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    How to understand look ahead in grep?


    \w+(?=abc) is a look ahead expression,it means to match characters before specified string abc.
    echo "adabc" |grep -oP "\w+(?=abc)"
    ad
    (?=abc)\w+ is not a look ahead expression.
    echo "adabc" |grep -oP "(?=abc)\w+"
    abc
    Why the result is not
    Code:
    adabc
    ?
    How to explain it?
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    (?=...) is a lookahead. That's what it is called. It doesn't matter where you put it in the expression, it's still a lookahead.

    (?=abc) means "at this point there must be 'abc'".
    Code:
    \w+(?=abc) - one or more word characters, then at that point there must be 'abc'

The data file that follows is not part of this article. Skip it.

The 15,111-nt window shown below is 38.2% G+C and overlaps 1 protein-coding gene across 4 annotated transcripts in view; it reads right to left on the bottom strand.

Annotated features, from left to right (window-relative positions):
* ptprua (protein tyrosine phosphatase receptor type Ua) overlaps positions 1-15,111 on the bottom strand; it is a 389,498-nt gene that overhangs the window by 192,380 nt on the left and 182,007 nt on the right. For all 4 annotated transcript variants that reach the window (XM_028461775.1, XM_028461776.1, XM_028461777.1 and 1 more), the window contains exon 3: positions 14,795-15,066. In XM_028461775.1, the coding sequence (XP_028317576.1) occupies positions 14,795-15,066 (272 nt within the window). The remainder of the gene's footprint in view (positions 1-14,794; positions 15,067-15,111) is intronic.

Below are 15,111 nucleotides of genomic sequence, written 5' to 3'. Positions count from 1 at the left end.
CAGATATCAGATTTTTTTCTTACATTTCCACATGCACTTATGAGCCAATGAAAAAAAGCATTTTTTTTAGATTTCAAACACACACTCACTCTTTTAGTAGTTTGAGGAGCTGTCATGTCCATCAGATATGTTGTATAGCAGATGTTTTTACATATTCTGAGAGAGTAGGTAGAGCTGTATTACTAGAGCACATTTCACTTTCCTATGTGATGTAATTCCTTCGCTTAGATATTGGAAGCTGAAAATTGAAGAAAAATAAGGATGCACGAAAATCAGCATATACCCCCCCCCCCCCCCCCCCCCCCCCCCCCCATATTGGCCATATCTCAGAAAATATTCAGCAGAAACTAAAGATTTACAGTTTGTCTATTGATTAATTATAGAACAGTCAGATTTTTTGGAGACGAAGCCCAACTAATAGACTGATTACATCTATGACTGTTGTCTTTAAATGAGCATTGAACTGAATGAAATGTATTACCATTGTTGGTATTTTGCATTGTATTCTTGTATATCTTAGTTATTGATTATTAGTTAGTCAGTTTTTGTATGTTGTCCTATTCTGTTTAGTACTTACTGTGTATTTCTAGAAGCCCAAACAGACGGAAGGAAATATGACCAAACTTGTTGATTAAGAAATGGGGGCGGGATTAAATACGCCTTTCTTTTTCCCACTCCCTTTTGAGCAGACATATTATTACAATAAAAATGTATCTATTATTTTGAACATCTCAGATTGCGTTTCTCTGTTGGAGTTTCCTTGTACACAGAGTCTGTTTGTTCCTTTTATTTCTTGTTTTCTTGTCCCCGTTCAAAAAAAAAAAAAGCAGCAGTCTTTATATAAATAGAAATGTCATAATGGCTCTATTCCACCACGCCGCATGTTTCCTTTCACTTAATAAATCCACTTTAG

Code:
    (?=abc)\w+ - at this point there must be 'abc', then match one or more word characters
    The latter cannot match "adabc" because of the lookahead:
    Code:
              adabc
    (?=abc)   ^ no match
    \w+
    
              adabc
    (?=abc)    ^ no match
    \w+
    
              adabc
    (?=abc)     ^   match
    \w+         ^^^ abc
    The first one is more complicated in how it matches:
    Code:
              adabc
    \w+       ^^^^^  adabc
    (?=abc)        ^ no match
    
              adabc
    \w+       ^^^^  adab
    (?=abc)       ^ no match
    
              adabc
    \w+       ^^^  ada
    (?=abc)      ^ no match
    
              adabc
    \w+       ^^  ad
    (?=abc)     ^ match
    Last edited by requinix; August 12th, 2017 at 11:00 PM.

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